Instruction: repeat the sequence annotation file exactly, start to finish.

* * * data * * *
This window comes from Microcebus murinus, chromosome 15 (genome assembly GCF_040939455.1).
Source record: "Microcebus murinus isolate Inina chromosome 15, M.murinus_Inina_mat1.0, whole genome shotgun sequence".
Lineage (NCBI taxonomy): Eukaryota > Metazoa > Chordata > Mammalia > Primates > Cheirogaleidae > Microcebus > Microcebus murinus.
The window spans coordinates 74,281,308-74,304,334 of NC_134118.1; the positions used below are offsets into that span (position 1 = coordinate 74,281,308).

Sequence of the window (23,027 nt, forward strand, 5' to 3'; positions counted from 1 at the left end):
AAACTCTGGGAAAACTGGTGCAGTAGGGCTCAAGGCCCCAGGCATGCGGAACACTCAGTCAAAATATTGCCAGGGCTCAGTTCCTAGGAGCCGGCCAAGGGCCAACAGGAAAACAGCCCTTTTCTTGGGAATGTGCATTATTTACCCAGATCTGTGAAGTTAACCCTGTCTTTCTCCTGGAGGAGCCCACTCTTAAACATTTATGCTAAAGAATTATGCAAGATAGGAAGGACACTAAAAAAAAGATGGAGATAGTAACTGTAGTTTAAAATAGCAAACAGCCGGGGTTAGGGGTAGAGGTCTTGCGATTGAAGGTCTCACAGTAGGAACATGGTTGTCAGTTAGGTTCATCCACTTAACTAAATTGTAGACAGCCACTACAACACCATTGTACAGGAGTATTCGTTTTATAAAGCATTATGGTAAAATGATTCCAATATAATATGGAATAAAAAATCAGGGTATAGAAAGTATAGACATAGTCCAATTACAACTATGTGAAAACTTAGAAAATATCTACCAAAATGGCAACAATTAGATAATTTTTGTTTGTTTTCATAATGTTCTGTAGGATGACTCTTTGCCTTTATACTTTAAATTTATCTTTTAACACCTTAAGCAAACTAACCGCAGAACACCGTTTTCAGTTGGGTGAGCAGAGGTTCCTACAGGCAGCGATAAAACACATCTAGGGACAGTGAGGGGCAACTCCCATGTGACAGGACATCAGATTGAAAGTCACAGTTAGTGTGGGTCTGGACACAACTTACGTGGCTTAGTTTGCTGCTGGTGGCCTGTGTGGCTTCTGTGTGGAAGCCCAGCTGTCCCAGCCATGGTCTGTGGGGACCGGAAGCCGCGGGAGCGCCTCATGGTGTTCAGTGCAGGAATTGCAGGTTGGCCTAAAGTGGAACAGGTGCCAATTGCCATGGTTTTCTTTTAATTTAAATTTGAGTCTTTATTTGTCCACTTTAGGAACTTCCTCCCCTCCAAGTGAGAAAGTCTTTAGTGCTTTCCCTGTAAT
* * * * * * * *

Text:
This window comes from Microcebus murinus, chromosome 15 (genome assembly GCF_040939455.1).
Source record: "Microcebus murinus isolate Inina chromosome 15, M.murinus_Inina_mat1.0, whole genome shotgun sequence".
Lineage (NCBI taxonomy): Eukaryota > Metazoa > Chordata > Mammalia > Primates > Cheirogaleidae > Microcebus > Microcebus murinus.
The window spans coordinates 74,281,308-74,304,334 of NC_134118.1; the positions used below are offsets into that span (position 1 = coordinate 74,281,308).

Sequence of the window (23,027 nt, forward strand, 5' to 3'; positions counted from 1 at the left end):
AAACTCTGGGAAAACTGGTGCAGTAGGGCTCAAGGCCCCAGGCATGCGGAACACTCAGTCAAAATATTGCCAGGGCTCAGTTCCTAGGAGCCGGCCAAGGGCCAACAGGAAAACAGCCCTTTTCTTGGGAATGTGCATTATTTACCCAGATCTGTGAAGTTAACCCTGTCTTTCTCCTGGAGGAGCCCACTCTTAAACATTTATGCTAAAGAATTATGCAAGATAGGAAGGACACTAAAAAAAAGATGGAGATAGTAACTGTAGTTTAAAATAGCAAACAGCCGGGGTTAGGGGTAGAGGTCTTGCGATTGAAGGTCTCACAGTAGGAACATGGTTGTCAGTTAGGTTCATCCACTTAACTAAATTGTAGACAGCCACTACAACACCATTGTACAGGAGTATTCGTTTTATAAAGCATTATGGTAAAATGATTCCAATATAATATGGAATAAAAAATCAGGGTATAGAAAGTATAGACATAGTCCAATTACAACTATGTGAAAACTTAGAAAATATCTACCAAAATGGCAACAATTAGATAATTTTTGTTTGTTTTCATAATGTTCTGTAGGATGACTCTTTGCCTTTATACTTTAAATTTATCTTTTAACACCTTAAGCAAACTAACCGCAGAACACCGTTTTCAGTTGGGTGAGCAGAGGTTCCTACAGGCAGCGATAAAACACATCTAGGGACAGTGAGGGGCAACTCCCATGTGACAGGACATCAGATTGAAAGTCACAGTTAGTGTGGGTCTGGACACAACTTACGTGGCTTAGTTTGCTGCTGGTGGCCTGTGTGGCTTCTGTGTGGAAGCCCAGCTGTCCCAGCCATGGTCTGTGGGGACCGGAAGCCGCGGGAGCGCCTCATGGTGTTCAGTGCAGGAATTGCAGGTTGGCCTAAAGTGGAACAGGTGCCAATTGCCATGGTTTTCTTTTAATTTAAATTTGAGTCTTTATTTGTCCACTTTAGGAACTTCCTCCCCTCCAAGTGAGAAAGTCTTTAGTGCTTTCCCTGTAAT